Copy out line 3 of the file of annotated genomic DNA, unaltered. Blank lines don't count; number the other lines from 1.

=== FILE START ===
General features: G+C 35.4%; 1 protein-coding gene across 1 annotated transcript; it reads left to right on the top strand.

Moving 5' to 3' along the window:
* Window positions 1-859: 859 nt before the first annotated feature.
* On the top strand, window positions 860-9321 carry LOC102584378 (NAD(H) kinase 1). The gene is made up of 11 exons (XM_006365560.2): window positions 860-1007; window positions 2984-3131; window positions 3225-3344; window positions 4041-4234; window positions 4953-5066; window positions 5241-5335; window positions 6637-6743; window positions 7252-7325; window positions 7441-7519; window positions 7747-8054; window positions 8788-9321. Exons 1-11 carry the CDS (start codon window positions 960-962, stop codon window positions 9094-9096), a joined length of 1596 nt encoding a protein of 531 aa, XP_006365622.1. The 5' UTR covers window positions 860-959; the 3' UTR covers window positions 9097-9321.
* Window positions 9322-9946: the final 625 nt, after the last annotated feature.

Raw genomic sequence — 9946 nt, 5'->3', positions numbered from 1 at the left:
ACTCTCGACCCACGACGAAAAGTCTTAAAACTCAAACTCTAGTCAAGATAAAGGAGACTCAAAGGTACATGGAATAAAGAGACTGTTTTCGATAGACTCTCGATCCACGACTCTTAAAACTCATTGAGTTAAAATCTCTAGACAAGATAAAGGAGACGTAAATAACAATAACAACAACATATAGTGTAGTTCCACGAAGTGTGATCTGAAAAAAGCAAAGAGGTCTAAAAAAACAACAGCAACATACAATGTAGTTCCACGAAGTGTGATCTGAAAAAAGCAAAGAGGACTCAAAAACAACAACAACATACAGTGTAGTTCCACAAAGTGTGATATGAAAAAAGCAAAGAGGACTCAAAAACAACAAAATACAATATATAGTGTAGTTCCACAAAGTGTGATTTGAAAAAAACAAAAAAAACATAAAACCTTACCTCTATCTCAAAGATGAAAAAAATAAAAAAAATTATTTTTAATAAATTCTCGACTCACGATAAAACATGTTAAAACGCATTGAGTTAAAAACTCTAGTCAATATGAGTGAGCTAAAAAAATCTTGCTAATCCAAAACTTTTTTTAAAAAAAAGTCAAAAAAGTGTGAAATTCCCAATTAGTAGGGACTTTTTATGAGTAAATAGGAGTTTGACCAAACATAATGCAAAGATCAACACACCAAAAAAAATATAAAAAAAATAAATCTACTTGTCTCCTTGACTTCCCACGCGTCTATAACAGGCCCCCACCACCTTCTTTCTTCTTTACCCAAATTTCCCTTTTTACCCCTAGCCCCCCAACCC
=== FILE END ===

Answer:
* Window positions 1-859: 859 nt before the first annotated feature.